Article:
Travel Adventure Dangers
USA Adventure Travel

Adventure Dangers

If you are planning on hiking into the U.S. wilderness, biking across the states or whitewater rafting on one of the wild rivers, you should be aware of the dangers you might encounter. There are some dangerous plants and animals common to the U.S. that you may not find in your home country. Some of them may only cause temporary inconvenience or discomfort, while others can be painful or life threatening.

Poison Ivy is a common plant in the U.S. that causes an allergic reaction in many people. The rash from poison ivy is seldom life threatening but is often painful and irritating.

Skunk © Corel
Skunks defend themselves by lifting their tails and spraying a very unpleasant smelling musk.

Poisonous snakes can pose a danger to hikers and wilderness adventurers. There are several varieties of venomous snakes common to various regions of the U.S. Learn to recognize the dangerous ones and know what to do if bitten.

Skunks are cute animals that sometimes pay nighttime visits to campsites and seem completely unafraid of humans. When alarmed, they will spray you with a powerful noxious musk that may cause your camping companions to move their tents at least 200 meters upwind from you.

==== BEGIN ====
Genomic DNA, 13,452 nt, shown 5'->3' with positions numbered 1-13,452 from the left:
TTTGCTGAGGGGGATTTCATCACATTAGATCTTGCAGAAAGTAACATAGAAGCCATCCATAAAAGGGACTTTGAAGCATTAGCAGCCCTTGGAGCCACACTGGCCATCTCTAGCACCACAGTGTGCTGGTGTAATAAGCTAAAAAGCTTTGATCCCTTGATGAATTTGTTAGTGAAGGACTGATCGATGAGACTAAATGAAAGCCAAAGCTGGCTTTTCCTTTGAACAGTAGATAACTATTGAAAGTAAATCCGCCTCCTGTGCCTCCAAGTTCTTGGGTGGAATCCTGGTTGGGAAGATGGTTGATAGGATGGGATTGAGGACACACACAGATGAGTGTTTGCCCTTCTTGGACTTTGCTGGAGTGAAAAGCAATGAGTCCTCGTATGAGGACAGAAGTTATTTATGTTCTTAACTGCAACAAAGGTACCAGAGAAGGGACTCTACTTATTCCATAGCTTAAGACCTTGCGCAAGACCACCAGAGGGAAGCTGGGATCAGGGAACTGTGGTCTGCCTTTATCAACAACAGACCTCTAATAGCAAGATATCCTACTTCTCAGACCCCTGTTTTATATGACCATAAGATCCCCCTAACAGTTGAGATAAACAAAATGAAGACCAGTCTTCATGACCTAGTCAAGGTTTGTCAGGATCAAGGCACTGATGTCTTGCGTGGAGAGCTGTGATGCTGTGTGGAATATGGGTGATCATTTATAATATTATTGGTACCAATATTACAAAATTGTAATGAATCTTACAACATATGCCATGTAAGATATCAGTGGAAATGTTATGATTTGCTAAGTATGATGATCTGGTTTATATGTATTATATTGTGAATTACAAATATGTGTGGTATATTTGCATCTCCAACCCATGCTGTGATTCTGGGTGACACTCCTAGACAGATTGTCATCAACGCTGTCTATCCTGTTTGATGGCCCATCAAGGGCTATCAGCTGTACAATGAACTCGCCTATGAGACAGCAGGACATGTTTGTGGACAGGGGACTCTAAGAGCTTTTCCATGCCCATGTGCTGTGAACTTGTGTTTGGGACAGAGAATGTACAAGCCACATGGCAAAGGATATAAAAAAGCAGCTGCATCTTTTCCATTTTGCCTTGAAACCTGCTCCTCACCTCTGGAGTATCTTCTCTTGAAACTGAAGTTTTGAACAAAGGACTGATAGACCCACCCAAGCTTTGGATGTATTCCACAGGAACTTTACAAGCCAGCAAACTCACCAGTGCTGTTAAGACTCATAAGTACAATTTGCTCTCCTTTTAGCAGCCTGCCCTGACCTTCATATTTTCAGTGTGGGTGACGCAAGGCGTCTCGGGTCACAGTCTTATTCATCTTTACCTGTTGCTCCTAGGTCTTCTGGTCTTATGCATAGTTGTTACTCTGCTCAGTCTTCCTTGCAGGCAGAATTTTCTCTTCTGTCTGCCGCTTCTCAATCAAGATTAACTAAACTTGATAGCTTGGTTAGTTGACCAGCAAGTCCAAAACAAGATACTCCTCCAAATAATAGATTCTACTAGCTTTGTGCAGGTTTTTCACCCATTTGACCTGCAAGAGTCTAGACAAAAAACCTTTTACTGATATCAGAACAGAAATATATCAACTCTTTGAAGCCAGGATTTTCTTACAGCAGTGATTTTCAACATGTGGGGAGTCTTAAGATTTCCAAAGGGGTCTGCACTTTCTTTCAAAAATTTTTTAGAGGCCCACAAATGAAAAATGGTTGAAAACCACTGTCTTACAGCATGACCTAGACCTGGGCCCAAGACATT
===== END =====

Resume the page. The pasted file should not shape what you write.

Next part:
Bears are ironically more dangerous close to civilization than they are in the wilderness. Giant Grizzly bears, and to a lesser extent, Black Bears are potentially dangerous in the wild, but they usually avoid humans. Unfortunately, when bears come in contact with civilization and learn to beg or steal food from humans, they become real nuisances and often a real danger.

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Lyme Disease is a bacterial infection spread through tick bites. It can result in a prolonged illness that is often difficult to diagnose. When hiking in certain parts of the US, it is wise to take precautions to avoid infection.

Giardiasis protozoa are parasites transmitted to the ground water through wild animal feces in certain parts of the US. They can cause severe intestinal illness. Wilderness adventurers should always purify water from springs and streams before drinking.

Written by: Mike Leco
Top Photo Credit: © Michelle Leco /
Photo Description: Hikers stop to take in the view from a mountain ridge in Montana.